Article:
A group of Montana State University microbiologists has discovered a new archaeal lineage living in the extreme geothermal environments in Yellowstone National Park. The discovery, reported in the journal Nature Microbiology, sheds new light on the evolution of the Archaea and the importance of iron in early life.
Three major populations from Echinus Geyser, Yellowstone National Park: Marsarchaeota (>1 µm cocci, red arrow), Thermocladium spp. (0.3–0.4 µm diameter filaments), and Sulfolobus islandicus-like organisms (<0.8 µm cocci). Scale bar – 1 µm. Image credit: Jay et al, doi: 10.1038/s41564-018-0163-1.
The Archaea are one of the primary domains of cellular life, the others being bacteria and eukaryotes.
Like bacteria, these microorganisms are prokaryotes, meaning that they have no cell nucleus or any other organelles in their cells.
They are possibly the most ancient form of life: putative fossils of archaeal cells in stromatolites have been dated to almost 3.5 billion years ago. They thrive in a bewildering variety of habitats, from the familiar — soils and oceans — to the inhospitable and bizarre.
“The discovery of archaeal lineages is critical to our understanding of the universal tree of life and evolutionary history of the Earth,” said Montana State University’s Professor William Inskeep and co-authors.
“Geochemically diverse thermal environments in Yellowstone National Park provide unprecedented opportunities for studying Archaea in habitats that may represent analogues of early Earth.”
Professor Inskeep and colleagues named the new archaeal lineage the Marsarchaeota after Mars, because these organisms thrive in habitats containing iron oxides.
Within the Marsarchaeota, they discovered two main subgroups that live throughout Yellowstone National Park and thrive in hot, acidic water where iron oxide is the main mineral.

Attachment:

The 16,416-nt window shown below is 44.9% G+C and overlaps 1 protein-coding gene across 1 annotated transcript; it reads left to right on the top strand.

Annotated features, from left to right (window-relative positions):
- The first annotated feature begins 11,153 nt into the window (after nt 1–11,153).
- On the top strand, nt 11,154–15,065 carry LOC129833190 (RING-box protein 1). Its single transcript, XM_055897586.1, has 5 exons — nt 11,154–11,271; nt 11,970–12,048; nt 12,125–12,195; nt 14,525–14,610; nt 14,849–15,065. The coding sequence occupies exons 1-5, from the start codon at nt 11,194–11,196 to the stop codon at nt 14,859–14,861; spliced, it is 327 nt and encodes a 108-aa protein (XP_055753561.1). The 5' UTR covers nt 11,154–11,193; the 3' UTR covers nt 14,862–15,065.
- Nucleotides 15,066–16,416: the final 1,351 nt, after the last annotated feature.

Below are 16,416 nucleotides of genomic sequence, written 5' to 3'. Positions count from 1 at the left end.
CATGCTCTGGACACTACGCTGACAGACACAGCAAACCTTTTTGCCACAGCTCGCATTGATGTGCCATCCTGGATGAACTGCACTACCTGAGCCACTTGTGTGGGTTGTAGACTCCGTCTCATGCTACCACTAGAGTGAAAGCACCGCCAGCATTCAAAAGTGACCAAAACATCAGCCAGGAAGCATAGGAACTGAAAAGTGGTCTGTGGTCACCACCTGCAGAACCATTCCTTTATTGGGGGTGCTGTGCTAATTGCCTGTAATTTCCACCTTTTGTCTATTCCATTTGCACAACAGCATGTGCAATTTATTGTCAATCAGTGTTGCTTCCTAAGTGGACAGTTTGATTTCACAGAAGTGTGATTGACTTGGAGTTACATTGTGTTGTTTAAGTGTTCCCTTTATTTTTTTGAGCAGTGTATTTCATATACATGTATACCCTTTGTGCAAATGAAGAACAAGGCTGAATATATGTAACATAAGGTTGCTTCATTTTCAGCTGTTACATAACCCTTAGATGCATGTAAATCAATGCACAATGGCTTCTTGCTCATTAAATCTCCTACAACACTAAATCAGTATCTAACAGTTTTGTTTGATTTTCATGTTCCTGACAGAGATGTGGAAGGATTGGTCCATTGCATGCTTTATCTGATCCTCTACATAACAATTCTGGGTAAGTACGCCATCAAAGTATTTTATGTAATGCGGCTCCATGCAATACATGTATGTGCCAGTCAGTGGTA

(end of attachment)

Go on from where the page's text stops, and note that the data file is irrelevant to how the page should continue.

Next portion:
One subgroup lives in water above 122 degrees Fahrenheit (50 degrees Celsius), and the other lives in water above 140 to 176 degrees Fahrenheit (60-80 degrees Celsius). The water is about as acidic as grapefruit juice. Their microbial mats are red because of the iron oxide.
“It’s interesting that the habitat of these organisms contains (iron) minerals similar to those found on the surface of Mars,” Professor Inskeep said.
“Microbes produce iron oxide, but the Marsarchaeota do not. They might be involved in reducing iron into a simpler form, which is important from an early Earth standpoint. Iron cycling has been implicated as being extremely important in early Earth conditions.”
“The Marsarchaeota live fairly deep in microbial mats, but they still require low levels of oxygen,” he added.
“The subgroups are so abundant that, together, they can account for as much as half of the organisms living within a single microbial mat.”
Zackary J. Jay et al. Marsarchaeota are an aerobic archaeal lineage abundant in geothermal iron oxide microbial mats. Nature Microbiology, published online May 14, 2018; doi: 10.1038/s41564-018-0163-1